If the Minister is still not minded to accept what we propose, we remind her of some of the issues raised last week in another place when a debate took place on the first report of the Education and Employment Select Committee for the 1997-98 Session. That report was entitled Teacher Recruitment: What can be done? The chairman of that committee, the honourable Margaret Hodge, when speaking in the debate in the other place last Wednesday, made two or three telling points. I repeat them for the benefit of the Minister and hope that they have some effect when she responds to the points that we make about the general teaching council. First, it was said that the teaching profession lacked self-esteem and struggled to meet the needs of children and the demands of policy-makers. Another point, which is very relevant, is that the Government must respond more enthusiastically than they have done so far to the report of the committee about standards and the need for teachers.

The chairman said that the committee had advanced radical and practical ideas to head off the growing crisis in teacher supply and was very disappointed by the Government's lukewarm response to the report. I suggest that when the Minister responds she takes that on board. I believe that many of the proposals that we have made to enhance the role of the general teaching council will go a long way towards convincing teachers that this is a profession to which they want to belong because the council will regulate that profession, work in its interests and lead to better working between government and teachers in the ensuing years.

5.30 p.m.

Baroness Young: My Lords, I begin by thanking the noble Baroness, Lady Blackstone, for Amendment No. 2 which is clearly designed to meet the first amendment that I tabled at Committee stage. She gave an undertaking that she would look at it. I should like to be the first to express gratitude that she has tabled this amendment, which puts into rather better language the point that I sought to make at Committee stage. I believe that it is valuable to set out in these terms the aim of the general teaching council. Although my noble friend Lord Jenkin is not in his place this afternoon, I am quite sure that he would want me to thank the noble Baroness on his behalf for tabling Amendment No. 3. I believe that we all acknowledge it to be a very great improvement on the Government's proposals.

I turn to the other two amendments tabled by the noble Lord, Lord Tope, but spoken to by the noble Baroness, Lady Maddock. I recognise that Amendment No. 12 is in many ways designed to be similar to my Amendment No. 8, which I shall move later in the proceedings. I share some of the concerns about this amendment that have been expressed by the noble Baroness, Lady Blackstone. Although I accept entirely the principles that lie behind it, on which I shall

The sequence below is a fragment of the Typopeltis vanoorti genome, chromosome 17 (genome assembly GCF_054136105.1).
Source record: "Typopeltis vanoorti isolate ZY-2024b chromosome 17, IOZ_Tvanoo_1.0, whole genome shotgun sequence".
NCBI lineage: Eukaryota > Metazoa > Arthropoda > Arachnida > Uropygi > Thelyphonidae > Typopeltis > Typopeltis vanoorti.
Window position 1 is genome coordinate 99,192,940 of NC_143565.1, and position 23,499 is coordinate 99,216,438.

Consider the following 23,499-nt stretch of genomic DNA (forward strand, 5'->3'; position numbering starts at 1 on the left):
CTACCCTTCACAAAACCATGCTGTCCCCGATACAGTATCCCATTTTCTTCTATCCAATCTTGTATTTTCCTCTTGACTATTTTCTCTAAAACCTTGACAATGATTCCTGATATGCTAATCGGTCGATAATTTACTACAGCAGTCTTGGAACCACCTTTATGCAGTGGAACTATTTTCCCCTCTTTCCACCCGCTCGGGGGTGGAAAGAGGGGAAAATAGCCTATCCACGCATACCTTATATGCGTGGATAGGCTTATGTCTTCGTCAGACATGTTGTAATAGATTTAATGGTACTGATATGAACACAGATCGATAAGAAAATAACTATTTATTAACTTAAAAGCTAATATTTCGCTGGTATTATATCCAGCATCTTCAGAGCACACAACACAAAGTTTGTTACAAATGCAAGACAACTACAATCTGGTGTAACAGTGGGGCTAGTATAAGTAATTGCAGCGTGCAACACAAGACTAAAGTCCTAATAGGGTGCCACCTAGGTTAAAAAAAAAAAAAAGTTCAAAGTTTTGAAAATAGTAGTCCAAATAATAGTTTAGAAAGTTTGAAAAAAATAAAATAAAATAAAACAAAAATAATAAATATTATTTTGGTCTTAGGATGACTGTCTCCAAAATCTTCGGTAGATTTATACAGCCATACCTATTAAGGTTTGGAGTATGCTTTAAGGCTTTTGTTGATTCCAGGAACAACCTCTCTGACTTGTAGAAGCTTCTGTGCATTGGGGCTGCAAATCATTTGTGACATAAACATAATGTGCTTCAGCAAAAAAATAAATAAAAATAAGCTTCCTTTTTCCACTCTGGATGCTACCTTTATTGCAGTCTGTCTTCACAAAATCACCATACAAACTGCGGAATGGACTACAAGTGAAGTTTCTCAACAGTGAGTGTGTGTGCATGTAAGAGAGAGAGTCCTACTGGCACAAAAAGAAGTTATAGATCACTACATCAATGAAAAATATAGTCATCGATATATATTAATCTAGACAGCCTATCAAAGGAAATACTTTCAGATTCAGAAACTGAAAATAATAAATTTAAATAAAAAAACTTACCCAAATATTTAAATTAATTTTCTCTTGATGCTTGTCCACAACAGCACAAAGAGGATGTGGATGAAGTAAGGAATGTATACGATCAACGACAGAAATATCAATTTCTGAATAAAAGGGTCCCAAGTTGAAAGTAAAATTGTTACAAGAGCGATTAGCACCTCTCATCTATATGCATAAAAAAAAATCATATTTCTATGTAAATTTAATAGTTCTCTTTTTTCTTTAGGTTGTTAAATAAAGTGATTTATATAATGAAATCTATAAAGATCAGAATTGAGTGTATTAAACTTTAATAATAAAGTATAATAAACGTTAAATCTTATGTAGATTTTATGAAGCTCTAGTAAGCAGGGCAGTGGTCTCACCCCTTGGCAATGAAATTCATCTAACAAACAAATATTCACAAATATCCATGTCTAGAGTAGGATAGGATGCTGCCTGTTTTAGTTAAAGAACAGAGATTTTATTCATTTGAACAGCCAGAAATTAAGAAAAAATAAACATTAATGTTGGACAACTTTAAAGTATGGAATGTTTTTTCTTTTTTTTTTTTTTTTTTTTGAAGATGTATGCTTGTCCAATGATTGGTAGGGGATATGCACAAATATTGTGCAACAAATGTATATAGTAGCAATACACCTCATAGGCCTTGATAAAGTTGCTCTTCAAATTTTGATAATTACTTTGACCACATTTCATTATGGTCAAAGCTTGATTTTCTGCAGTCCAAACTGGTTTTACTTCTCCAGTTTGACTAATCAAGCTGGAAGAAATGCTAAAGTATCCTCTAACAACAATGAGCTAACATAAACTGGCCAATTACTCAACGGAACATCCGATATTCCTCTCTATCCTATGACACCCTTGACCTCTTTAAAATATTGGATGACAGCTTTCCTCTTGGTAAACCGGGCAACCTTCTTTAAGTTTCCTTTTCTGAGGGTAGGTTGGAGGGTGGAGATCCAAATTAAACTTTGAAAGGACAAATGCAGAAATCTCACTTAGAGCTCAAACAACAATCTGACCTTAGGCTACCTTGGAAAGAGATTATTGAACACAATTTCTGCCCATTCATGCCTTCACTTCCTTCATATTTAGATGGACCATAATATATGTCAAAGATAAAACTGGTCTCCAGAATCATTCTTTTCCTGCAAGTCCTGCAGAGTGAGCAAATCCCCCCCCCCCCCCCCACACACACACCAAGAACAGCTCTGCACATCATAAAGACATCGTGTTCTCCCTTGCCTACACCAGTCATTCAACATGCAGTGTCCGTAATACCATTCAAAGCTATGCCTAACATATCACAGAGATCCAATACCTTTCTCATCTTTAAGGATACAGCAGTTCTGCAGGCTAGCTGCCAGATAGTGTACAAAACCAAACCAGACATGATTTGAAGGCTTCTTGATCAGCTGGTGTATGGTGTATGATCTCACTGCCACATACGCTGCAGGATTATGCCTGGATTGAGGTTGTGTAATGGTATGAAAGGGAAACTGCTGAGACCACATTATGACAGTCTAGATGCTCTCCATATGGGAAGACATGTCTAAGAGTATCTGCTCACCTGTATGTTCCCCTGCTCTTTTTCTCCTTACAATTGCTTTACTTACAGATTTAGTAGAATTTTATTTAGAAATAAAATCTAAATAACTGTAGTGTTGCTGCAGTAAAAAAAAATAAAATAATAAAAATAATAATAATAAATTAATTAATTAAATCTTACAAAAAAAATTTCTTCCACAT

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elaborate when I move my own amendment--namely, the importance of giving to teachers the responsibility which such a teaching council would give if it had powers to do the things that I believe it should--I would be unhappy, for example, about the funding of the education service, which would lead us into difficulties, and the details about the curriculum syllabuses, and so on. I do not believe those to be matters for a general teaching council except very much in an advisory capacity. Many people will have a view about that. I am not quite sure that that is right.

However, I share some of the concerns in relation to Amendment No. 14, which applies to the teaching council in Wales. One quite worrying area is the recruitment of teachers. We are very short of men to teach in primary schools, for example. We all know how extremely difficult it is to get people to agree to be head teachers. That is something which emerges from talking to almost any teacher now in the profession. I believe that we must look at imaginative ways to improve the position. I quote just those examples but there are others that should be looked at.

I said in Committee--I apologise for repeating myself--that I thought very highly of the Teacher Training Agency. I know Professor Clive Booth personally, for whom I have a very high regard. I am quite certain that he is doing a very good job. This is not intended in any way as a criticism of him, but I should have thought that there was a role for the teaching council in recruitment, if only on the general principles set out here of helping, explaining and encouraging young people to consider taking up teaching at all.

We have to face the fact that although all of us here this afternoon are interested in education, and believe being a teacher to be one of the most important things one could ever do, the picture painted to young people in the outside world is not one of a life of interest and ease. I am reminded of a novel which I read many years ago which told of the young girl who wished to teach in a poor school in New York. I think that the title of the novel was Up the Down Staircase. In a way it summed up the position well. When she reached the class and was longing to explain to it the joys of literature, replies she got were not what she expected. The reality of teaching is different from the ideals.

The serious point about all that is the problem of recruitment, and the need to get across to young people that this is something of importance; that when one does it well it is very enjoyable, but extremely hard work for very little pay. There is definitely a down side to it. Any further ways of increasing recruitment will be an advantage. I am not here to pick holes in all this. I thank the Minister for accepting my original amendment. I shall return to the whole question of the principles of the GTC later in the debate.